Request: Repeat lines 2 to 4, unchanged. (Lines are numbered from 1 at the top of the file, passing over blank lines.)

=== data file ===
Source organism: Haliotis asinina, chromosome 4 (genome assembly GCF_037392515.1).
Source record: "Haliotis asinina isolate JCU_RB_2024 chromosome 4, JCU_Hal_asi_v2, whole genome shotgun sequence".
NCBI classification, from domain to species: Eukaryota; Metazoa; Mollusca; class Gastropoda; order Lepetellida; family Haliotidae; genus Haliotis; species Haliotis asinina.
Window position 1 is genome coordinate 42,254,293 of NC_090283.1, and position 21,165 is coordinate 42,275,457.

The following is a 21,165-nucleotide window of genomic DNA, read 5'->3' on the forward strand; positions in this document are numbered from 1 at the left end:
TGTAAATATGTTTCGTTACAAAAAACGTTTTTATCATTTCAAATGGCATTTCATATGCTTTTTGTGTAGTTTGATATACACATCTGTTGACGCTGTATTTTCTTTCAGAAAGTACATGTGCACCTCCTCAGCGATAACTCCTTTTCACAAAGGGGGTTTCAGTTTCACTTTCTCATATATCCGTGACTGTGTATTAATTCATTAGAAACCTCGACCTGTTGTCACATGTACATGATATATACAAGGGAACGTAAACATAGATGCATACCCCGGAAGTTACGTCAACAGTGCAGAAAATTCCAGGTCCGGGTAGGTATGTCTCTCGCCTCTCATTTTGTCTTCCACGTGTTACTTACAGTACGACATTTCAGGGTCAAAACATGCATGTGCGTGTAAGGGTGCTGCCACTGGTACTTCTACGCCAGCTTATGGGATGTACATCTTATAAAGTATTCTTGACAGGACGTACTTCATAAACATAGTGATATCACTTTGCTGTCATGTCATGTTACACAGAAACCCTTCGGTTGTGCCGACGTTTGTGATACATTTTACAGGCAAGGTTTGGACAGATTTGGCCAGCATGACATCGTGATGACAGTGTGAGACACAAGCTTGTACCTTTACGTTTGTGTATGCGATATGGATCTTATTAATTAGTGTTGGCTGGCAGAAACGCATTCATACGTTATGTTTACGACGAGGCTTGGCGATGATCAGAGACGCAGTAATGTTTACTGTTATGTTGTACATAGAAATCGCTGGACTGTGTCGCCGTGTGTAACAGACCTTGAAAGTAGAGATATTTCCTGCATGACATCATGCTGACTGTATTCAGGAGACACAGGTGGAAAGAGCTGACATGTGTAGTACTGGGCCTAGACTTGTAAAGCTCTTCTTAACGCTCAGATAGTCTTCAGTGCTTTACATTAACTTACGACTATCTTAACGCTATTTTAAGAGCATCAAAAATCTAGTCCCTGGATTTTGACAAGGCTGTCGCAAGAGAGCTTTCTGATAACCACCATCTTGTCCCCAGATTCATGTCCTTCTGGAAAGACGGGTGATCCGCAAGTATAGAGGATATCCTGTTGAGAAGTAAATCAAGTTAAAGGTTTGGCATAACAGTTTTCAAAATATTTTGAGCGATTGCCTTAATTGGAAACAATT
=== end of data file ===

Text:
Source record: "Haliotis asinina isolate JCU_RB_2024 chromosome 4, JCU_Hal_asi_v2, whole genome shotgun sequence".
NCBI classification, from domain to species: Eukaryota; Metazoa; Mollusca; class Gastropoda; order Lepetellida; family Haliotidae; genus Haliotis; species Haliotis asinina.
Window position 1 is genome coordinate 42,254,293 of NC_090283.1, and position 21,165 is coordinate 42,275,457.